Siletz Bay, Arch Rock & Lincoln City

By Lana Levy

Walking through the Siletz Bay National Wildlife Refuge above Lincoln City, Oregon, we walked on quiet, forested trails along the marshlands and flowers of the Siletz River as it headed toward the ocean and its namesake bay.

It just now finished raining, and the grasses, foxgloves and other flowers displayed their freshly-washed, soaking wet textures and colors.

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Above:Droplets on the Grasses

Below: The trail after the storm:
Siletz Bay National Wildlife Refuge

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The gravel crunched convincingly under our feet, and we breathed deeply of the forest smell, the trees and undergrowth, and the gentle breeze that followed the storm.

As we hiked farther toward the bay, the salt-air tang of the ocean began to waft its way toward us.

At times, we could hear several kinds of birds singing and flitting in the undergrowth all around us, but they remained shy and just barely, occasionally visible in their hurry.

This marshy, wet and forested habitat suited their privacy well, until people noisily walk that trail and disperse them.

But they would return when no one was watching.

Below:

Low tide from the North End
Depoe Bay, Oregon

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Inn at Arch Rock

Incredible views, right from the room, that drew me with my cell phone camera to get closer, up close and personal.

I was not inclined to walk down that metal stairs for the last jaunt to the private beach, but was drawn closer and closer until I took the first step down what seemed steep and risky stairs at best. After the first step it was clear that I could safely make my way to the beach. Not as sure on my feet as in my youth, I held on to the railing on both sides of the narrow stairs and made it to the bottom effortlessly.

What a close up and personal view to behold! One could take pics from the beach for days on end and not see it all. The grasses, the rocks, the growth on the rocks, the trees atop the rocks curtained by the dark blue sky. The view of the ocean from ground zero is as spectacular as the views from above. The urge to stay longer-even with the only rooms left, the Penthouse and the Apartment-is strong. We must come back here!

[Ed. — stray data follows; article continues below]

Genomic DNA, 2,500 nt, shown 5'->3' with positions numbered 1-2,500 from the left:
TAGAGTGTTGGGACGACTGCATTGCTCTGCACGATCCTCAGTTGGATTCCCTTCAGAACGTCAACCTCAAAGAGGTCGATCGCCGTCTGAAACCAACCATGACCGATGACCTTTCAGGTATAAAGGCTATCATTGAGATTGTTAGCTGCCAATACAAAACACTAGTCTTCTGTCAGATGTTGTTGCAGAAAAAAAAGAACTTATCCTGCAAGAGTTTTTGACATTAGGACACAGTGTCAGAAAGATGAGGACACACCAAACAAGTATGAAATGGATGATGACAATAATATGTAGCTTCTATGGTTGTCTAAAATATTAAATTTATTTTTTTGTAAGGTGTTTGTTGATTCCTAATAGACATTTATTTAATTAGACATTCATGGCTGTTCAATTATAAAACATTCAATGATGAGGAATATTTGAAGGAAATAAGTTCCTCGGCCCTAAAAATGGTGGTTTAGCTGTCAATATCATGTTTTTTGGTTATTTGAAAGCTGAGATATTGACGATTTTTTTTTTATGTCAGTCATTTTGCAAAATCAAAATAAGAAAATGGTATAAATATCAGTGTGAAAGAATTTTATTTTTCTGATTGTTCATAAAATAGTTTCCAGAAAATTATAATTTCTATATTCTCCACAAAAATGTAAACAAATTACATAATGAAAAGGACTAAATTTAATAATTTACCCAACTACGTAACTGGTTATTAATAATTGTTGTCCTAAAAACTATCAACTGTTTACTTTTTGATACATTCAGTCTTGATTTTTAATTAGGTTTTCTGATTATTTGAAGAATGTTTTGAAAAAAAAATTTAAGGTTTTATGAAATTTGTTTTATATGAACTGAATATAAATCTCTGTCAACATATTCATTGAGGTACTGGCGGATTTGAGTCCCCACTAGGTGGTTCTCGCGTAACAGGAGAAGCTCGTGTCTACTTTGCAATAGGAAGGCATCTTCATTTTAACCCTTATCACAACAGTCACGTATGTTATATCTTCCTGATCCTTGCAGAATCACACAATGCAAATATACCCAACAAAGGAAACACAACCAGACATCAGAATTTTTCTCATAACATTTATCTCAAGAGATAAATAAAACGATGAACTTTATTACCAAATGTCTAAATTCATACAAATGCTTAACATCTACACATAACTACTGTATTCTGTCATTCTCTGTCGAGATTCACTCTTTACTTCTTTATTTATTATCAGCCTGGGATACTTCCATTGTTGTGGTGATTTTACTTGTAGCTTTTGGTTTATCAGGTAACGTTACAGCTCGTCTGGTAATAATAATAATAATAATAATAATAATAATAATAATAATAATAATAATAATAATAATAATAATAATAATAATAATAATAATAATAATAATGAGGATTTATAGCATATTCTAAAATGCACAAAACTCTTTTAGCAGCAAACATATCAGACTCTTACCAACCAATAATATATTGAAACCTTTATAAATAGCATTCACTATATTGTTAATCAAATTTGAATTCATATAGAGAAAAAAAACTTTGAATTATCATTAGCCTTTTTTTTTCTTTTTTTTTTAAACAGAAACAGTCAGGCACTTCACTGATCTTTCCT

I have not taken a big camera out of the bag, but have found my joy in taking pictures with my new cell phone. Thank you Tim. They make beautiful images up to 5×7, and these priceless memories will be with me as long as I have-and share- the pics.

It is difficult to take the steps to leave, but leave we must. Thank you Depoe Bay and thank you, Susan and Jeff!

Here are a couple more photos from our trip:

Below: Otter Crest Loop view, central Oregon coast

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Below: The World’s Shortest: ‘D’ River, Lincoln City, Oregon

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Spring travel 2018 in photos, pt. 1

Part 1 

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Above:The Storm Is Coming,” sunrise near Gooding, ID

Rich in Native American tradition, anchored in its ranching past, Camas County, Idaho and the community of Fairfield are home to the vast Centennial Marsh. Replete with acres of camas lilies prized by the Shoshone-Bannock tribe, the marsh and its environs are invaluable habitat for scores of shorebirds and other winged creatures that call this place their home.

Those winged creatures include mosquitos. Lots of mosquitos. If you come to this magnificent place, bring strong bug spray and use it.

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Away from the marsh, explore the region around Fairfield, including its many antique ranches and farms with abandoned homesteads and ancient barns.

Left:Moonrise, Centennial Marsh



Below:Antiques: Red shack, white trim

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Farther afield, you can access the Big Wood River near Highway 75 or bounce your way along gnarly dirt roads down to the remote Little City of Rocks near Gooding. Bizarre monoliths of stone twist and wriggle their way into the sky, and hiking in the region is magnificent.

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Above:Clouds over the Little City

Below:You Cannot Pass! Mt. Bennett Hills, ID

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